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UBC Theses and Dissertations

Simpson's paradox in epistemology and decision theory Memetea, Sonia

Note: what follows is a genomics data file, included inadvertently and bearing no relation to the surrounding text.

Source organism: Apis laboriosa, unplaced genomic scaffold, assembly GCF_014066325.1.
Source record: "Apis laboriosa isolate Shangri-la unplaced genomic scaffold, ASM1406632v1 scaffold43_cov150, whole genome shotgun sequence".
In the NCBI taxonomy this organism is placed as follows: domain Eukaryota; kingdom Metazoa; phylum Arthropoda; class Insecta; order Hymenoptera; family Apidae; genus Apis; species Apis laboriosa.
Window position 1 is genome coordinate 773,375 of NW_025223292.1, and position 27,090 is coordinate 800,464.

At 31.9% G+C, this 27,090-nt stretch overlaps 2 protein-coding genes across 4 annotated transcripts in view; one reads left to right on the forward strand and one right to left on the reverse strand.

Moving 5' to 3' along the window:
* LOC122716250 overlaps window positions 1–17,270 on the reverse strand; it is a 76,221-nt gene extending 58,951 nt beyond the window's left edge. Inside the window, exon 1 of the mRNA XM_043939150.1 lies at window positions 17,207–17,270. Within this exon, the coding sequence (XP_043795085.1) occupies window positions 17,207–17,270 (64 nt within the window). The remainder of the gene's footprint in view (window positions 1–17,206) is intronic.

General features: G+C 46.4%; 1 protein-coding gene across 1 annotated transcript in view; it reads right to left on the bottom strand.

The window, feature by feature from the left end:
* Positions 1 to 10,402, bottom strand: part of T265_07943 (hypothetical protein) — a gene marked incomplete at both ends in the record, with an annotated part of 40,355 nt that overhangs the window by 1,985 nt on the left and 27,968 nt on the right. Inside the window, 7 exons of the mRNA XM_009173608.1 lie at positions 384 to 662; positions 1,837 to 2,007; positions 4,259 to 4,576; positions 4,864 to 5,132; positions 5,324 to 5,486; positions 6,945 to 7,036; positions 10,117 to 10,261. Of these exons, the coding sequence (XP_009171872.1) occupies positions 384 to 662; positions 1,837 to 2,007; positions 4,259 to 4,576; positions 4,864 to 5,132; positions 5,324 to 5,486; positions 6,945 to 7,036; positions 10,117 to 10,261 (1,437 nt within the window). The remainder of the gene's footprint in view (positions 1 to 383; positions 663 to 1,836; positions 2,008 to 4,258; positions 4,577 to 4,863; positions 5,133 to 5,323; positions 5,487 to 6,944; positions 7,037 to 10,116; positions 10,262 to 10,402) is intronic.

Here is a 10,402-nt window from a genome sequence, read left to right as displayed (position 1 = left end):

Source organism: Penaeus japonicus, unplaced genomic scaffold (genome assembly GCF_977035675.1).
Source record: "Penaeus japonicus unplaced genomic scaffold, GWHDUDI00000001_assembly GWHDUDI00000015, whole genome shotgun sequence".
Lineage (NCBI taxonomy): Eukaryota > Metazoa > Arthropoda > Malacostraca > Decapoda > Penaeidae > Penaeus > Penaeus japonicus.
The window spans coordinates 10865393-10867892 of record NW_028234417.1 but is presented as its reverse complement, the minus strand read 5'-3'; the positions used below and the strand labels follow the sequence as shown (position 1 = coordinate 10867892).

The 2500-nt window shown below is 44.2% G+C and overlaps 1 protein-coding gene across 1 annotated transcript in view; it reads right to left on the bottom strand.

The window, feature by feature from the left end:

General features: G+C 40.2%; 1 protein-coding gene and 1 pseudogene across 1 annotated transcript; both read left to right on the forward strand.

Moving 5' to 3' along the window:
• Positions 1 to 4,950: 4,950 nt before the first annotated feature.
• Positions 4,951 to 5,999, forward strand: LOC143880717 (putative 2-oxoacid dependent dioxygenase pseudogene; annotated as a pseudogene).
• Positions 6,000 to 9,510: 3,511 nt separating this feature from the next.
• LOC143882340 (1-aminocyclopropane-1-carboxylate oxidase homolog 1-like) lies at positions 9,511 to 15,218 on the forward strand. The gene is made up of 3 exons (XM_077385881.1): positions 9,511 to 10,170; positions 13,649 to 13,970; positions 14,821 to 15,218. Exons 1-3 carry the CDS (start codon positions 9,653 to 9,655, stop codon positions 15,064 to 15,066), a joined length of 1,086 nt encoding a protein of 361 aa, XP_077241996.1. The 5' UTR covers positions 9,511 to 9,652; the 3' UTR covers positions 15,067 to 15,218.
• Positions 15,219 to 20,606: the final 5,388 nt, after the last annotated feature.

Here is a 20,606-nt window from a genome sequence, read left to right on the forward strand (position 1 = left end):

I discuss the implications of Simpson’s paradox for epistemology and decision theory. In Chapter One I outline the paradox, focussing on its identification, nature, and type of reasoning that it involves. In Chapter Two I discuss the view that Simpson’s paradox is resolved by means of graph-based causal analysis. In Chapter Three I outline a major problem (hitherto unacknowledged) that Simpson’s paradox poses for the probabilistic Bayesian theory of evidence. I make a proposal to split the probabilistic concept of evidence into a causal and a news-value kind of evidence, tracking causal probabilities under an intervention, and tracking overall probabilistic relevance under conditioning. In Chapters Four and Five I apply the proposal to two further areas of concern. In Chapter Four I defend a unified causal view of Simpson’s paradox. In Chapter Five I defuse a problem about counterfactual force of evidence. In Chapters Six and Seven I discuss Simpson’s paradox and the sure thing principle in decision theory. I then conclude in Chapter Eight.

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